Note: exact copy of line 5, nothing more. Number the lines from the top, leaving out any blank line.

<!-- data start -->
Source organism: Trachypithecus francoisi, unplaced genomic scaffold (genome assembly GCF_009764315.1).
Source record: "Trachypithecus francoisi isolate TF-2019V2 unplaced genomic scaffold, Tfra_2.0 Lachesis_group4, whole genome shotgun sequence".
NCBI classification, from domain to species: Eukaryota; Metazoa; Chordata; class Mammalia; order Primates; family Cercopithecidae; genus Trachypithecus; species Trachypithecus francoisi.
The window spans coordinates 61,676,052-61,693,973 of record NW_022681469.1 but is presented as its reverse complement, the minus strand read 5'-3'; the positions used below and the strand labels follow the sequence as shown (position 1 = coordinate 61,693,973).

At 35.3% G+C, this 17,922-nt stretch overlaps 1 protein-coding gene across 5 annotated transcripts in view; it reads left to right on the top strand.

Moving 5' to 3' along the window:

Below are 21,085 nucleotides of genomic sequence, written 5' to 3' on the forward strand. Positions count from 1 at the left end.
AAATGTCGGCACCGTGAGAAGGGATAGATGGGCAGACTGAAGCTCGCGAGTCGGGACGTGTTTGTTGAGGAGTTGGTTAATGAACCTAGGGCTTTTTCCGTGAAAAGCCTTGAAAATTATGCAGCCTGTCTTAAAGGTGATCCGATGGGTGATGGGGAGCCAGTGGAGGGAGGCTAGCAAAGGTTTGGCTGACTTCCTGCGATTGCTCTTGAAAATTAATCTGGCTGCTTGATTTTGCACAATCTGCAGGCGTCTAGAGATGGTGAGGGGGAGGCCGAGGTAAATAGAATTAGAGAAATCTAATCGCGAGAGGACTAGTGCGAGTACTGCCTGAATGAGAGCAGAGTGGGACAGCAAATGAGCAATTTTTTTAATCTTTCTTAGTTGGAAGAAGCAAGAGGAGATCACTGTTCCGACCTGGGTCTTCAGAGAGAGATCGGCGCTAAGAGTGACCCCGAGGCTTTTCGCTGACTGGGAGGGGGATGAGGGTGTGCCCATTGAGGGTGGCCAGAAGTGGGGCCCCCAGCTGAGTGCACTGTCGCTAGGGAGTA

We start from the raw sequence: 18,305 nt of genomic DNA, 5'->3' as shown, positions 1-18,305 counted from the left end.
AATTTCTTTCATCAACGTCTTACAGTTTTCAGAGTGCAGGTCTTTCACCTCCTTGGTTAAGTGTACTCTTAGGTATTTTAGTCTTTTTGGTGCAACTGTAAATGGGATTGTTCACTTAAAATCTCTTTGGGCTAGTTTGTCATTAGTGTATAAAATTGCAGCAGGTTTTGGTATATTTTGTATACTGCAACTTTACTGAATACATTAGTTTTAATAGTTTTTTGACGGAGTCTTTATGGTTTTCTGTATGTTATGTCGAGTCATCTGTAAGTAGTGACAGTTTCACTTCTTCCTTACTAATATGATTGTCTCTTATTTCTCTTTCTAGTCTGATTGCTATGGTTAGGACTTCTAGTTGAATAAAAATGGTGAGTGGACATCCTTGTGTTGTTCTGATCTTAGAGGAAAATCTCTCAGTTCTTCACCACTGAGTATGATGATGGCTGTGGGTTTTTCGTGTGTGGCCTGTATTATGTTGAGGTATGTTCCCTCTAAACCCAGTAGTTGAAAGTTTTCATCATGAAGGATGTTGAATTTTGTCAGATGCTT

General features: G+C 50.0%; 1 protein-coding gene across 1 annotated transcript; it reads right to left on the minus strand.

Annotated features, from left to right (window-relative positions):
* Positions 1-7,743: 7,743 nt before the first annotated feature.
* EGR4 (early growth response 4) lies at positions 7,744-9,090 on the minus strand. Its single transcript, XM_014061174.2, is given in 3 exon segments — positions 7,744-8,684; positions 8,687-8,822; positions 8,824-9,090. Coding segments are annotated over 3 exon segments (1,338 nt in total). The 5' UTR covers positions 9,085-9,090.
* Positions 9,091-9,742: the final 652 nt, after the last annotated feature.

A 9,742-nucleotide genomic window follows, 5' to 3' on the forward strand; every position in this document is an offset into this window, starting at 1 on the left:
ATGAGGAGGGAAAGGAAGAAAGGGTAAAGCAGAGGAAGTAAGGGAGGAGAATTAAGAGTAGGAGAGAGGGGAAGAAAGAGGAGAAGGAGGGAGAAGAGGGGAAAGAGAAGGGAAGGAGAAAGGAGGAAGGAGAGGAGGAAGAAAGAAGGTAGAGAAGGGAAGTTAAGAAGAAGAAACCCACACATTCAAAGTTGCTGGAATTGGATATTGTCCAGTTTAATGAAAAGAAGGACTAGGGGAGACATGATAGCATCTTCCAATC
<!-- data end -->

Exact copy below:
At 35.3% G+C, this 17,922-nt stretch overlaps 1 protein-coding gene across 5 annotated transcripts in view; it reads left to right on the top strand.